If equity and inclusion are something you truly care about and genuinely want to experience, you aren’t going to have that experience without taking the risk.
Let’s look at some examples of anti-racist stretch goals:
- Call-in my colleagues to anti-racism by naming and noticing unconscious racism when I see it. (Inter-personal)
- Add IDE (i.e., equity and belonging) as a standing topic to the monthly meeting with the expectation that leadership will cascade topics and conversations to their teams. (Inter-personal and Cultural)
- Increase racial diversity by 20% on the Executive Team via proactive recruitment. (Inter-personal and Legal/Policy-oriented)
- Build a social & racial justice lens to our innovation launches, bringing tangible new products to market as a clear and bold commitment and point of differentiation. (Cultural)
- Ensure that an inclusive process, across race and other historically marginalized identities, exists for assigning task force project opportunities for career development, by end of Q1. (Inter-personal and Legal/Policy-oriented).
Notice that the goals span interpersonal, cultural, and legal realms. They are also specific and measurable, with many including specific time frames. The degree of risk must be determined by each person, leader, and team.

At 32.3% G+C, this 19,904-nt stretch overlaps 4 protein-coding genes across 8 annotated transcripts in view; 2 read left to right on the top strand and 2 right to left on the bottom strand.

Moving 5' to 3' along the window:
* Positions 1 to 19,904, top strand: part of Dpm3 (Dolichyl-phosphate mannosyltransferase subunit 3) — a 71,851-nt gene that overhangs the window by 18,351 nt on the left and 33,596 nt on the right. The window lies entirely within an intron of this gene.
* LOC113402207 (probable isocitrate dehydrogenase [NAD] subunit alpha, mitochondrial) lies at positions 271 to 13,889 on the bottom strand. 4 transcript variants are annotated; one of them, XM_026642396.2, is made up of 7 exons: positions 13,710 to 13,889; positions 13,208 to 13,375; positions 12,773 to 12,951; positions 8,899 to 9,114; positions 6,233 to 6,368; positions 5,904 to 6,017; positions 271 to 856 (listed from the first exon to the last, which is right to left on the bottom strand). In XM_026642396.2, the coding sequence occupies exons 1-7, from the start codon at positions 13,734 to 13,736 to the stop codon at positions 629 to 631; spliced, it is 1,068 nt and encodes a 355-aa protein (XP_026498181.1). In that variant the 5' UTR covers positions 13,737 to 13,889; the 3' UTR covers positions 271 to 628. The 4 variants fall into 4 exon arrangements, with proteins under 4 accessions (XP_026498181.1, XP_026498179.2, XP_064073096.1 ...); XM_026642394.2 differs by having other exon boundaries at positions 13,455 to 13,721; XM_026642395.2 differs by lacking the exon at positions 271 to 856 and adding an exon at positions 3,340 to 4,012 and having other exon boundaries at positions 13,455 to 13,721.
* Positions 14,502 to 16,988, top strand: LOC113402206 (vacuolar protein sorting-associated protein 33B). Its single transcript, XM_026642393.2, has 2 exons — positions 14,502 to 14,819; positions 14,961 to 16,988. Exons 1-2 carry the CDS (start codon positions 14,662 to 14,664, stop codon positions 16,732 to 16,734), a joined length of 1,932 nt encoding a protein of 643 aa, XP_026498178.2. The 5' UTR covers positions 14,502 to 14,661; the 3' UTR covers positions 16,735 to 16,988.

What is your anti-racist stretch goal? How will you challenge yourself to go beyond being non-racist and be more pro-actively anti-racist, or pro-actively and intentionally inclusive across race? What feels like a do-able stretch for you? How can you step outside your comfort zone without panicking and stick with it? What is a small but significant change you can make consistently over time? And finally, who can support you? Choose a friend or colleague that you can share your goal with and talk about how it’s going in order to help you stay accountable. I’d love to hear more about your stretch goals here. The more transparently and openly we all talk about how to make our values of inclusion real, actionable, and measurable, the closer we get to moving towards justice.